“It is the responsibility of each councillor to canvass the views of the residents”

The council argues the new Civic Complex and Theatre will deliver a £14million annual boost to the economy.

It will also cost approximately £42 million to refurbish the Assembly Hall and current Town Hall in order to make them fit for purpose, they say.

Cllr Tracy Moore, who has taken a lead role in advocating the new development, has previously told the Times that those councillors calling for a referendum were seeking to ‘absolve themselves of responsibility’ and failing to show leadership.

Responding to the latest development, Cllr Moore said: “I feel it is the responsibility of each councillor to canvass the views of the residents they represent. There are many ways of doing so and Cllr Simmons’s ‘vote’ is one.”

Cllr Moore said was she was ‘pleased’ her colleague had included the Council’s dedicated civic complex website on the ballot but said it made one ‘significant omission’.

“It is the commitment we have made that council tax will not increase to pay for this project. That is an important point that deserves repeating.

“Finally, the deadline he has set of 15th September is a month before the stage 3 reports are likely to be released in the public domain.

“I have consistently maintained that both councillors and members of the public should make an informed decision whether to proceed with the new civic centre and theatre.

“RIBA [Royal Institute of British Archirtects] stage 3 will provide reports on the detailed design, on which an evidence-based decision to proceed can be made. Indeed that next decision gateway is most likely to be not until the December meeting of full council.”



The Liberal Democrat view:

Cllr Peter Lidstone: “I am surprised by this move. Councillor Simmons did not support the Liberal Democrat motion for a Borough-wide referendum at last month’s Full Council.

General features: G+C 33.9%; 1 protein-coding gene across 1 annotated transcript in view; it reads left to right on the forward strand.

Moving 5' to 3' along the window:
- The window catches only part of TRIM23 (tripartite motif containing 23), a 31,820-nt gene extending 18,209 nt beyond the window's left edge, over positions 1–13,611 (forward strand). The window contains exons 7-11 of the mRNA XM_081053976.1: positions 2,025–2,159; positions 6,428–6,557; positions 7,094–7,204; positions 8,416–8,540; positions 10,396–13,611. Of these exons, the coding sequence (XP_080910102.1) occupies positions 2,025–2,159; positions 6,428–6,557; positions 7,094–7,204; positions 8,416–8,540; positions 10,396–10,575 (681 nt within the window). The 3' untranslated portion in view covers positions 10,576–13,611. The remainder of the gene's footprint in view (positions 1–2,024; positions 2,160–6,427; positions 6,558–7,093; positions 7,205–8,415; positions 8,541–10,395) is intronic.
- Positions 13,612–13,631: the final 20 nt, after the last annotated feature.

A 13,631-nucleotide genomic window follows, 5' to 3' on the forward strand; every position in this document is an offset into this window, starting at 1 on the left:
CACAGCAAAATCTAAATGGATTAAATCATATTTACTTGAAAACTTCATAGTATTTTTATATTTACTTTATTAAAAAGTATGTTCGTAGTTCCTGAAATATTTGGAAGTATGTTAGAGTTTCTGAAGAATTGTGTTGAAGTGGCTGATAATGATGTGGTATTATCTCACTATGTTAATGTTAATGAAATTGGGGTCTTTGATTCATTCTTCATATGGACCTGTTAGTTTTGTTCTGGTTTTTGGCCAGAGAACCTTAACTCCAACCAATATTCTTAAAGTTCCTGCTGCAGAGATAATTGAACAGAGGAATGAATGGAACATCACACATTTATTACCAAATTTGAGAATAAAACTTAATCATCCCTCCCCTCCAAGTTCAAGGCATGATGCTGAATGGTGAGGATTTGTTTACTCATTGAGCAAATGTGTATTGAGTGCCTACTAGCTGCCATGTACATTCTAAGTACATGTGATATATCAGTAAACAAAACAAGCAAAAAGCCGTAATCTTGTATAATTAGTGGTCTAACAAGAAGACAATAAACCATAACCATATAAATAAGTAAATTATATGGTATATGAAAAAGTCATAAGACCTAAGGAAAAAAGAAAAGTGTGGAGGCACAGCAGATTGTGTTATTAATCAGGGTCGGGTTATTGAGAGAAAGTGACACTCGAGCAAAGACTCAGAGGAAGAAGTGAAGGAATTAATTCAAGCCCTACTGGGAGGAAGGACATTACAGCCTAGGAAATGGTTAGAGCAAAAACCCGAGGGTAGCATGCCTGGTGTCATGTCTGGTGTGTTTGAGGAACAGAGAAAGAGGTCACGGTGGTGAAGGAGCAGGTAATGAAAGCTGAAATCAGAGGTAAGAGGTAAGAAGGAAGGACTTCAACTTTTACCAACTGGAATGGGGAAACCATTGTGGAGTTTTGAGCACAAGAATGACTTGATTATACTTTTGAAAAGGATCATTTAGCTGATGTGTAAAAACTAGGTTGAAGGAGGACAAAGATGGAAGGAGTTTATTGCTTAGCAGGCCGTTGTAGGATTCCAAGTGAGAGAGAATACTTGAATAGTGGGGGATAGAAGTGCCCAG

The proposed civic site and theatre project will impact on a generation of Tunbridge Wells taxpayers. Therefore it’s only right that residents across the whole Borough of Tunbridge Wells give us the mandate to go ahead.”


Praise from Save Our Park

Save Our Park ‘commends’ Cllr Simmons for seeking the views of his constituents on and wishes more Councillors were interested in their constituents’ opinions, founder Chris Gedge said.

But he warned it may be difficult to make an informed decision as the evidence has not been collected to demonstrate that this project ‘is the best among the available options’.

What will happen to the existing Town Hall and Assembly Hall, or whether the proposed theatre will be operationally viable without access to Hoopers’ car park, are just some ‘critical questions’ still unanswered.

“The much anticipated Stage 3 report will not provide these answers and is not designed to,” he said, adding: “How can the public or Councillors express a sensible view about this project in the absence of properly informed answers to these crucial questions?”